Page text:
CD: What, in your experience, are the most common reasons for a licensing dispute to take place? Can you outline the range of dispute resolution frameworks that software publishers may have at their disposal when seeking to enforce their contractual and IP property rights?
Ward: While no one licensing dispute is ever identical, there are often common reasons for fall out. Top of the list is a breakdown in communication between parties. Make sure your licence contract clearly sets out each parties’ responsibilities and obligations in the contract, the scope of rights granted, exclusive, non-exclusive or sole, reserved rights, royalty calculation, a detail product or service specification, deliverables, delivery timeframe and approvals. Ensure you set out a clear dispute resolution framework – usually this begins with an incremental process with disputes initially referred to each party’s authorised representatives, through to senior managers and executives and ending in an agreed binding mediation, or ultimately arbitration or the courts.
Burge: Common reasons are the users’ lack of familiarity with the terms of the licensing agreement and users not being on top of their licensing needs. Software users need to understand the rights and duties set out in the licence and ensure that they adhere to the same. In addition, it is critical for users, particularly large organisations, to have a mechanism to ensure they do not unwittingly exceed the licences purchased leading to under-licensing. This often happens where businesses expand or merge rapidly or where there is a reorganisation of a company’s structure. The dispute resolution mechanism depends on the terms of the licence. However, there are often service level agreements in licences addressing certain issues, and processes for addressing disputes in a certain timeframe by escalating the problem to senior managers and executives. There are also often mediation processes and, as a final step, provision for arbitration or court proceedings.
Sykes: Continuing with the virtualisation theme, many companies are entering this arena for the first time and are encountering issues with licensing. While it is undoubtedly better now than it was five years ago because there is an improved awareness which has come from some of the high-profile disputes, there is a significant lag between becoming non-compliant, and this being discovered leading to a licensing issue or a dispute. Those entrusted with renewing licensing within a corporate body may deploy Software Asset Management (SAM) tools to help police the real estate, but these products can quickly become outdated when virtualisation is introduced. There are a surprising number of corporates who do not use SAM tools and rely on headcount or filed licences to renew their licensing. The big players in the supply chain – Microsoft, SAP and Oracle – often do not deal directly with clients and therefore the transparency of licensing requirements can be questionable in some cases.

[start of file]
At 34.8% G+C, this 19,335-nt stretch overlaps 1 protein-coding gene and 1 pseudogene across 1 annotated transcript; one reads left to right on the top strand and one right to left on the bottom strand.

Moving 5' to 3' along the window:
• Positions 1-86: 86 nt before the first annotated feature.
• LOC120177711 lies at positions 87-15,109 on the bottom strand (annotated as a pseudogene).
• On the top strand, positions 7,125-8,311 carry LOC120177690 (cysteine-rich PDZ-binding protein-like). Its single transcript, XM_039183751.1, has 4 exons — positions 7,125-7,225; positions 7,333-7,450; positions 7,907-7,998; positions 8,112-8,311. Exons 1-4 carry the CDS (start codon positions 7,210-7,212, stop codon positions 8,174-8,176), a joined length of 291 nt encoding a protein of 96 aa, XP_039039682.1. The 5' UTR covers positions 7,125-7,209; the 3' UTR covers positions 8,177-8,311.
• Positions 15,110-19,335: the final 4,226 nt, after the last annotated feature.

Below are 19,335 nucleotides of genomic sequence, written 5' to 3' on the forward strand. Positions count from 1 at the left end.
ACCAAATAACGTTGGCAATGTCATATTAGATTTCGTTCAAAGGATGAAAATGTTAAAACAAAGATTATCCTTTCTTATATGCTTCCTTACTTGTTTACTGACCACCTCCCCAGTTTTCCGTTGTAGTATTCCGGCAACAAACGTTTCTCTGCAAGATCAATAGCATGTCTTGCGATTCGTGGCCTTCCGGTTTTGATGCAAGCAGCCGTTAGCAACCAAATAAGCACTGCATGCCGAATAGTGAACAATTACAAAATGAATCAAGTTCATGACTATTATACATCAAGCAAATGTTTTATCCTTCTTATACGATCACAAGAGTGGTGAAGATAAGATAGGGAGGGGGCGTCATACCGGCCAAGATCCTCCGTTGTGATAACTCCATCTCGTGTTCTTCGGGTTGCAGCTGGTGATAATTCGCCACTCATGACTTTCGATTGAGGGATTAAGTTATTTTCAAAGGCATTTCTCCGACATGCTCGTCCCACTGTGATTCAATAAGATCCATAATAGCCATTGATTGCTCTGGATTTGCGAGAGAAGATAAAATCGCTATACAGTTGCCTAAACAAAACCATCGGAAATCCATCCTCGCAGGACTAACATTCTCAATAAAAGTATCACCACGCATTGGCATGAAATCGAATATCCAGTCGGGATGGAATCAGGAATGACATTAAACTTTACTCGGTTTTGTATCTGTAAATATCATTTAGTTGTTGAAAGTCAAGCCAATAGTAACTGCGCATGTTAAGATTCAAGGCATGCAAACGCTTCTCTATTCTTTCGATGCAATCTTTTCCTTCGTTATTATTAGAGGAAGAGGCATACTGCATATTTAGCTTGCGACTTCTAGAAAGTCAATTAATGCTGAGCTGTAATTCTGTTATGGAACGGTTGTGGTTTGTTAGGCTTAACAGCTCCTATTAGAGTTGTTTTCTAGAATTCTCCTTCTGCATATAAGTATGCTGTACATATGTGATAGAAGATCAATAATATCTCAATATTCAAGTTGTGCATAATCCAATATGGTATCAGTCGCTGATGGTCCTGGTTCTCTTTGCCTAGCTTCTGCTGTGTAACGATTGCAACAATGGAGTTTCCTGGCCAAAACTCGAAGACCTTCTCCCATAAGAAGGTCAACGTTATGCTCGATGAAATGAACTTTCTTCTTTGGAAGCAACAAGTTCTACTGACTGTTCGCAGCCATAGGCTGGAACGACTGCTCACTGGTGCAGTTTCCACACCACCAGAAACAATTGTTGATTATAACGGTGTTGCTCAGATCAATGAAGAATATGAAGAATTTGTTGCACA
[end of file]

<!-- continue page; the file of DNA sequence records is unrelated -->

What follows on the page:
"Continuing with the virtualisation theme, many companies are entering this arena for the first time and are encountering issues with licensing."
Coyne: Dispute resolution mechanisms should be built into licences and, in fairness, that is increasingly the case. The key issues in my experience are the provision of a reasonable escalation process and the allowance of sufficient time to investigate and establish the facts. When a corporate has acquired a number of companies in a period, or has itself been acquired or merged, the licensing landscape can be far from clear. Often the dispute starts when the licence vendor seeks to recover far more revenue than it would have secured if the customer had purchased the licences from them at the appropriate time. Managers responsible for licensing may find themselves in an invidious position when they simply renew what is presented to them in good faith to find that rules have changed and there is no budget or authority for the shortfall. A practical escalation process and the time necessary to execute the escalation properly should combine to avoid full disputes developing and help broker a fair resolution to a licensing mismatch.